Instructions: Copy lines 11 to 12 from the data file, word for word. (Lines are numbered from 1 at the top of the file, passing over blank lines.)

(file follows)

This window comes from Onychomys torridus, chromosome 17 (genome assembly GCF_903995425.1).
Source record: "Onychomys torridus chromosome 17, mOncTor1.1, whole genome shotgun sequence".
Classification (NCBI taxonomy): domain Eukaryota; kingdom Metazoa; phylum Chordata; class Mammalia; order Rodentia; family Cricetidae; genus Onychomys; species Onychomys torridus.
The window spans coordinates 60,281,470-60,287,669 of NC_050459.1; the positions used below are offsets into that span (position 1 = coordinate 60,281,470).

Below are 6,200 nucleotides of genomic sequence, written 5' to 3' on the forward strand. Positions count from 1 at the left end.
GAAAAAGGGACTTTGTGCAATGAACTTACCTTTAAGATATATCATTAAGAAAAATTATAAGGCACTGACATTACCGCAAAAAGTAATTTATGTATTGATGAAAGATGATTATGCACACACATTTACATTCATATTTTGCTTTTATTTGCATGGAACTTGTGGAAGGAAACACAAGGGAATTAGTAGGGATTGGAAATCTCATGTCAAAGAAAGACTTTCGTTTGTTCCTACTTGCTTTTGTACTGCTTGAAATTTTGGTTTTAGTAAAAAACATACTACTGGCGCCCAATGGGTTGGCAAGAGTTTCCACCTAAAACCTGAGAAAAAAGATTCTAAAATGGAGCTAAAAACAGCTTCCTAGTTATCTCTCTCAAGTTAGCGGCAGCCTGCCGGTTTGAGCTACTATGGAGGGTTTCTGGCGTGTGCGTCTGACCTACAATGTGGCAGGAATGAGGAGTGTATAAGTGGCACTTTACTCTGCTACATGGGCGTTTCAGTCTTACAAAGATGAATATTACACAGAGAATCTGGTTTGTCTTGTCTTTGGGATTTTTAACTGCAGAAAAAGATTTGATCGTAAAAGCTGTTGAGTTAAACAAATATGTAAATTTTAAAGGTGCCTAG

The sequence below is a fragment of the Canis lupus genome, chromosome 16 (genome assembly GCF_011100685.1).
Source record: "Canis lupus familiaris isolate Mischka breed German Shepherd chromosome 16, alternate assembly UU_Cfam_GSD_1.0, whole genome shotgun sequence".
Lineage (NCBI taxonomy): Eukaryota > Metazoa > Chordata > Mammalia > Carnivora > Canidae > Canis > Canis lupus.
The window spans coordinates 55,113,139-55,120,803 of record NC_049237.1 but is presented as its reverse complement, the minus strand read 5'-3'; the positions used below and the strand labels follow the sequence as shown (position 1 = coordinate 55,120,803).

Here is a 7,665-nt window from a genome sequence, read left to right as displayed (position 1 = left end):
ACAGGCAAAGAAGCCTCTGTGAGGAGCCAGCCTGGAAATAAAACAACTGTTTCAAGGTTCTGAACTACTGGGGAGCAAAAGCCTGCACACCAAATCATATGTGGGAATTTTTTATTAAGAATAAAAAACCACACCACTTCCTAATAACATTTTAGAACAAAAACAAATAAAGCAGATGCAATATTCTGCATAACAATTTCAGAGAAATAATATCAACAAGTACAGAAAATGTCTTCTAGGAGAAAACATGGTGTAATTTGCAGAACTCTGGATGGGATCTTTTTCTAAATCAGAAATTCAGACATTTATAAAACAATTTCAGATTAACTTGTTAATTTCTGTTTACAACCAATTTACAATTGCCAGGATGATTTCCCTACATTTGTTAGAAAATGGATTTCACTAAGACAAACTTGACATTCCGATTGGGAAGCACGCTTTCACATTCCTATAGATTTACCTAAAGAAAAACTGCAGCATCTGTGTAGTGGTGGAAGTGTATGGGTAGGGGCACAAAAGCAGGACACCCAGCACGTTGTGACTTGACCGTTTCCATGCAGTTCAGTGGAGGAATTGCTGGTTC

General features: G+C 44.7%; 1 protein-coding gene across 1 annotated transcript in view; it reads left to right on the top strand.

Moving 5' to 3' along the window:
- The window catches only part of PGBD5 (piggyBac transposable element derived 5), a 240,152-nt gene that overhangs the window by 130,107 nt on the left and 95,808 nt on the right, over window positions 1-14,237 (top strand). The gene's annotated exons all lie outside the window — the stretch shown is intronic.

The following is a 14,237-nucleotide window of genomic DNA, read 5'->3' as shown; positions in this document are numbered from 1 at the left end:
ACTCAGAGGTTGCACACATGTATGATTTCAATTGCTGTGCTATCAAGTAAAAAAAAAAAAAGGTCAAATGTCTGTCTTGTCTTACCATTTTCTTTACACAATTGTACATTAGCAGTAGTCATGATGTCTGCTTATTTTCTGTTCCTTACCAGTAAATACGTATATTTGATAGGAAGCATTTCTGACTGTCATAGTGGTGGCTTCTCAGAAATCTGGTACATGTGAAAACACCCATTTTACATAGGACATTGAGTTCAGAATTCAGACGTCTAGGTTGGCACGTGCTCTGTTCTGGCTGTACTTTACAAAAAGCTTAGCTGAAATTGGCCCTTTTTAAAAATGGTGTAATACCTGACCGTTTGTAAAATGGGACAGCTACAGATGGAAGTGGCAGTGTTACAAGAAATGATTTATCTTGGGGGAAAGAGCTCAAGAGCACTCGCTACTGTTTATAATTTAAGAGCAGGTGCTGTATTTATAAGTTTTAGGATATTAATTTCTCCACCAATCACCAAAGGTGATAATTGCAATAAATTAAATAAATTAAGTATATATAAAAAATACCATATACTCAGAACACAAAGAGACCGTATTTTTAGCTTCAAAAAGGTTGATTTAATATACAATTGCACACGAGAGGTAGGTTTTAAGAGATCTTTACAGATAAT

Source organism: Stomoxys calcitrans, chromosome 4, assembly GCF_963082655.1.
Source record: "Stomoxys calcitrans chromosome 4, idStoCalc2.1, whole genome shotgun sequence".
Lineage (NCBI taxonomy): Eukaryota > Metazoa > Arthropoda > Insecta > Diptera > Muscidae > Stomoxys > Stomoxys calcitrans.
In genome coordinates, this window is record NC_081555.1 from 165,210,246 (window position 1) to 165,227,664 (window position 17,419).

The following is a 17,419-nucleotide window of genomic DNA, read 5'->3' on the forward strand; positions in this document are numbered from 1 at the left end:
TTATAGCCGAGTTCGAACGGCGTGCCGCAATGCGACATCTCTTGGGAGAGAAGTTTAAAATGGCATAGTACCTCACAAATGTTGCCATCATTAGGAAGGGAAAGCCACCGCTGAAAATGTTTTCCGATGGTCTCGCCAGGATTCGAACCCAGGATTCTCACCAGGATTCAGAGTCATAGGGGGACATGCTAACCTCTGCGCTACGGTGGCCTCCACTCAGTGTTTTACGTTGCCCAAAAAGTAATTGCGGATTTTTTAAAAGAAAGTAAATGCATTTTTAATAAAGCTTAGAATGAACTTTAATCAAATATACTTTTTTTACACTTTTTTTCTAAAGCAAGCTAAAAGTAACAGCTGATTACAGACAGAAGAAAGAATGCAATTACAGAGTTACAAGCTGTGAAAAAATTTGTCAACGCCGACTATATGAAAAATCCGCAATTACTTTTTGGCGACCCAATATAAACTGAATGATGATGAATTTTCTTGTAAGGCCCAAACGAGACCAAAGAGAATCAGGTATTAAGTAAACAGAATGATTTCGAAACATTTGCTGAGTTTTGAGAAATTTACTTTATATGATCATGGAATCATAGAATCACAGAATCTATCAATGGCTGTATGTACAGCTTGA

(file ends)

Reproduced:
Here is a 7,665-nt window from a genome sequence, read left to right as displayed (position 1 = left end):
ACAGGCAAAGAAGCCTCTGTGAGGAGCCAGCCTGGAAATAAAACAACTGTTTCAAGGTTCTGAACTACTGGGGAGCAAAAGCCTGCACACCAAATCATATGTGGGAATTTTTTATTAAGAATAAAAAACCACACCACTTCCTAATAACATTTTAGAACAAAAACAAATAAAGCAGATGCAATATTCTGCATAACAATTTCAGAGAAATAATATCAACAAGTACAGAAAATGTCTTCTAGGAGAAAACATGGTGTAATTTGCAGAACTCTGGATGGGATCTTTTTCTAAATCAGAAATTCAGACATTTATAAAACAATTTCAGATTAACTTGTTAATTTCTGTTTACAACCAATTTACAATTGCCAGGATGATTTCCCTACATTTGTTAGAAAATGGATTTCACTAAGACAAACTTGACATTCCGATTGGGAAGCACGCTTTCACATTCCTATAGATTTACCTAAAGAAAAACTGCAGCATCTGTGTAGTGGTGGAAGTGTATGGGTAGGGGCACAAAAGCAGGACACCCAGCACGTTGTGACTTGACCGTTTCCATGCAGTTCAGTGGAGGAATTGCTGGTTC